Corporate Governance and the Problem of Executive Compensation: State Law Redux (Zucker v. Andreessen) (Part 1)
We have been looking at the problem of executive compensation. In that regard, we want to take a few minutes to discuss the most recent Delaware salvo on the subject, Zucker v. Andreessen, 2012 Del. Ch. LEXIS 135 (Del. Ch. June 2012). The case illustrates the lack of regulation of compensation at the state level.
This case arose out of the separation between Hewlett-Packard and Mark Hurd, the former CEO. Hurd left HP under a cloud. According to the Complaint, an internal investigation found "that Hurd filed inaccurate expense reports" and that this constituted "a breach of the Company's standards of business conduct." The board, however, approved a severance package for Hurd estimated to be worth $40 million. Plaintiff asserted that the severance arrangement violated the board's fiduciary obligations.
Hurd was dismissed by the board on August 6. His compensation package was determined the same day. Thus, he was either still a director at the time the compensation was determined or a non-director by a matter of minutes or hours. Ordinarily when directors determine compensation for someone inside the board room, the operating standard is the duty of loyalty.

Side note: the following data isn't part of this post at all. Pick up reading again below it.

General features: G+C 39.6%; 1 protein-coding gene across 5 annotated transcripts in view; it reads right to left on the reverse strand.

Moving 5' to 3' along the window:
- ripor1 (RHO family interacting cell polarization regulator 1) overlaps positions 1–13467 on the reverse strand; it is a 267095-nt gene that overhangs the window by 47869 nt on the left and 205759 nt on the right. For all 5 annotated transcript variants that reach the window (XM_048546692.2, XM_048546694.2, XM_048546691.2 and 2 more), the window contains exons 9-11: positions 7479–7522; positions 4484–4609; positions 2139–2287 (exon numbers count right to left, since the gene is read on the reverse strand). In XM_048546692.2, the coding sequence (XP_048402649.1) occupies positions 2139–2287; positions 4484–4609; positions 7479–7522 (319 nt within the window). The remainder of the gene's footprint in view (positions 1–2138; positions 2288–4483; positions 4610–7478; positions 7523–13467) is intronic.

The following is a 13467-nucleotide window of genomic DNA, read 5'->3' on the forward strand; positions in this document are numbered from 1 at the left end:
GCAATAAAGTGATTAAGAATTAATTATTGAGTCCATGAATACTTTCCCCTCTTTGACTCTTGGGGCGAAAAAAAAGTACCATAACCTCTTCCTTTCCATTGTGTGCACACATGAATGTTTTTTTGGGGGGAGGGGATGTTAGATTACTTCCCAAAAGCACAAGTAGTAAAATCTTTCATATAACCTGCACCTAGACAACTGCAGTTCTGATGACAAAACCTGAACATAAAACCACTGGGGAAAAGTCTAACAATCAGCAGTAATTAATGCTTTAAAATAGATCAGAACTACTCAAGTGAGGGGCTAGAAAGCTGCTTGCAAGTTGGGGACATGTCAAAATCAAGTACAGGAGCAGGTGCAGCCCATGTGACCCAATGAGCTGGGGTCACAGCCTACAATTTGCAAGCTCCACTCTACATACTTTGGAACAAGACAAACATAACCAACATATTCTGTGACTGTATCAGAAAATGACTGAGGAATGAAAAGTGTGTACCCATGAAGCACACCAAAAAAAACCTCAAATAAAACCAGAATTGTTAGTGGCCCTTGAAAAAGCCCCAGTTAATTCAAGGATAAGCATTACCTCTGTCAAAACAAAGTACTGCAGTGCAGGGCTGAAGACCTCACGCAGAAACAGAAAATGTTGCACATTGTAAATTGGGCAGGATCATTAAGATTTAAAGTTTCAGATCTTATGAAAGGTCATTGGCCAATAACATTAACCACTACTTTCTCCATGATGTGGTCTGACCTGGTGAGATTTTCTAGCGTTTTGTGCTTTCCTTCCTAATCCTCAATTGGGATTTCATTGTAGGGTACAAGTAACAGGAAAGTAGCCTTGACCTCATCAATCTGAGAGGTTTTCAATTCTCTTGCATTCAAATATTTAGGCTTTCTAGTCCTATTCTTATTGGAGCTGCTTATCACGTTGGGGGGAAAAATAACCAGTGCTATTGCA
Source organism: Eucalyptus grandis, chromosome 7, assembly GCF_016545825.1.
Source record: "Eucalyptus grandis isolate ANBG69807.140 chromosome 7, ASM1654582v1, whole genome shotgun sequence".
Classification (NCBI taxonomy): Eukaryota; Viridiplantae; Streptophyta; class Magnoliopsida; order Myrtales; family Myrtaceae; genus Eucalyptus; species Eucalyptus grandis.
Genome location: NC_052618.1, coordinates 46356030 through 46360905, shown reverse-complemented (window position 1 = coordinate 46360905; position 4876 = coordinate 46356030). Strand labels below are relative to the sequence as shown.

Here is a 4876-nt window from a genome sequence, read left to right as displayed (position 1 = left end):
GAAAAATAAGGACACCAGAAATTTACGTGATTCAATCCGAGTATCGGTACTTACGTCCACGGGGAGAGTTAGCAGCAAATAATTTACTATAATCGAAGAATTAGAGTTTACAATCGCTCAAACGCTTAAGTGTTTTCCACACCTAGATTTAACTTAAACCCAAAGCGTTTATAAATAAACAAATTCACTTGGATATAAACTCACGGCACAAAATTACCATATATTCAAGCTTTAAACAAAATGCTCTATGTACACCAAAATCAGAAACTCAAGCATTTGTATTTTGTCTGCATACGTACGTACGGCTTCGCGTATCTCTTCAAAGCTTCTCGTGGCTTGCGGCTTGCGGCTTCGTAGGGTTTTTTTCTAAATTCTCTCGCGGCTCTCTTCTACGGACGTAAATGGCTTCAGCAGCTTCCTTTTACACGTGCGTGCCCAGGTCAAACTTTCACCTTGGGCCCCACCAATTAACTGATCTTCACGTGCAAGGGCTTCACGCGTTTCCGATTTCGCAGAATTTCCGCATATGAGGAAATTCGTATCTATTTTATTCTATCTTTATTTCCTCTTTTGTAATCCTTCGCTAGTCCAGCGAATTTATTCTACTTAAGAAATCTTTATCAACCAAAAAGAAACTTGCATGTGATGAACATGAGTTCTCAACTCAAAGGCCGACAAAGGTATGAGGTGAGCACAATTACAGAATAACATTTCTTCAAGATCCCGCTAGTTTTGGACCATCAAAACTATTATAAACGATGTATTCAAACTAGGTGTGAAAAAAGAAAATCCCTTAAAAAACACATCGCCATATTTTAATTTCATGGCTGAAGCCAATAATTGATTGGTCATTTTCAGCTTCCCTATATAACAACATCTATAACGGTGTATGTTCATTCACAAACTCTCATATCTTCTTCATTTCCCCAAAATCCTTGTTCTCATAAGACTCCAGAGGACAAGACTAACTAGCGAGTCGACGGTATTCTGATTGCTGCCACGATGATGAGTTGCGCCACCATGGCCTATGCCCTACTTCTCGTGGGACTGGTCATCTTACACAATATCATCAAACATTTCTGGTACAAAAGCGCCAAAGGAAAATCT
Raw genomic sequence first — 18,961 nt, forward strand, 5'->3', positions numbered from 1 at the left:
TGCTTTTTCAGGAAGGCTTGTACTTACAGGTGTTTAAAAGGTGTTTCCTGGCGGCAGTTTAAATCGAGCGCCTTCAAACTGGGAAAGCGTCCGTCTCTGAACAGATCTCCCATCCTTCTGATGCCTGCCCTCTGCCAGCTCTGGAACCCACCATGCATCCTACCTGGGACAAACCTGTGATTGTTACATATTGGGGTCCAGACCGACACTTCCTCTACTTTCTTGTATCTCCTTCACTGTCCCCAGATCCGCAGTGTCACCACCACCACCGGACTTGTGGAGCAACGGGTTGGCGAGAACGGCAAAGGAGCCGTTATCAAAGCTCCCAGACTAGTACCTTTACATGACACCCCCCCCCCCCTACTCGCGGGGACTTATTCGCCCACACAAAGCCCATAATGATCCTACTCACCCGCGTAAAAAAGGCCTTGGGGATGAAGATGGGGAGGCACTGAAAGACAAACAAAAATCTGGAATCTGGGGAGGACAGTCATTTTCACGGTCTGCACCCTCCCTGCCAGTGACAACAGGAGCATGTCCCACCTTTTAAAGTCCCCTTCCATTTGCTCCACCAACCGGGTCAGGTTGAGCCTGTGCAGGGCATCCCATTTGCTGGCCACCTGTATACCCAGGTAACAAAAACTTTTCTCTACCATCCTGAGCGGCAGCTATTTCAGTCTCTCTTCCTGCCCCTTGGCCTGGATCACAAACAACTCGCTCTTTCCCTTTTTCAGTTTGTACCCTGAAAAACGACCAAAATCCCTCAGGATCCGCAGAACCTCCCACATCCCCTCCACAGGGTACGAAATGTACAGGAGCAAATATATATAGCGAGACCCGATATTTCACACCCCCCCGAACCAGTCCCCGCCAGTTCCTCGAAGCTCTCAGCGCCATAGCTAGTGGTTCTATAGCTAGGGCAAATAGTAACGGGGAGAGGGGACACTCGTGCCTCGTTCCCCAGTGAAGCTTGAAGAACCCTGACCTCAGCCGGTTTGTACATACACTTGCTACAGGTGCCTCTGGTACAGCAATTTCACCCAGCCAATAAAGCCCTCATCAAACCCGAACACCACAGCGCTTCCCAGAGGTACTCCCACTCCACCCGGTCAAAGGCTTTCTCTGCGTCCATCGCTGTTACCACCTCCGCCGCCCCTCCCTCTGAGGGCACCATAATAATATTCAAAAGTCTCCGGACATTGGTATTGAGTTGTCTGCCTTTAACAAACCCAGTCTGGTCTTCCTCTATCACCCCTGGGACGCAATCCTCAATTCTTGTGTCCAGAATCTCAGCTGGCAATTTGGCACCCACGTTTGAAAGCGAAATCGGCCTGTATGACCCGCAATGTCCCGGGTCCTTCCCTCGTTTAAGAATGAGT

In Delaware, however, the applicable standard has been changed to the duty of care. Because this is a process standard, the duty of care does not consider substance only process. Thus, in reviewing challenges to compensation, Delaware courts for the most part do not care about the amount or form of compensation only whether the process was adequate. As long as the board was independent and informed, any amount of severance will be deemed to be consistent with the board's fiduciary obligations.
Yet a purely process driven standard can lead to absurd results. Delaware deals with this possibility through the doctrine of waste. Even if the process is proper, compensation can still be so extreme that in amount that it constitutes waste. In Zucker, Plaintiff had little choice but to argue that the $40 million in severance constituted waste.
Waste in Delaware, however, is a theoretical limit. As a practical matter, it is almost never used to reign in the amount of compensation, no matter how extreme. This case illustrates that basic point as we shall show in the next few posts.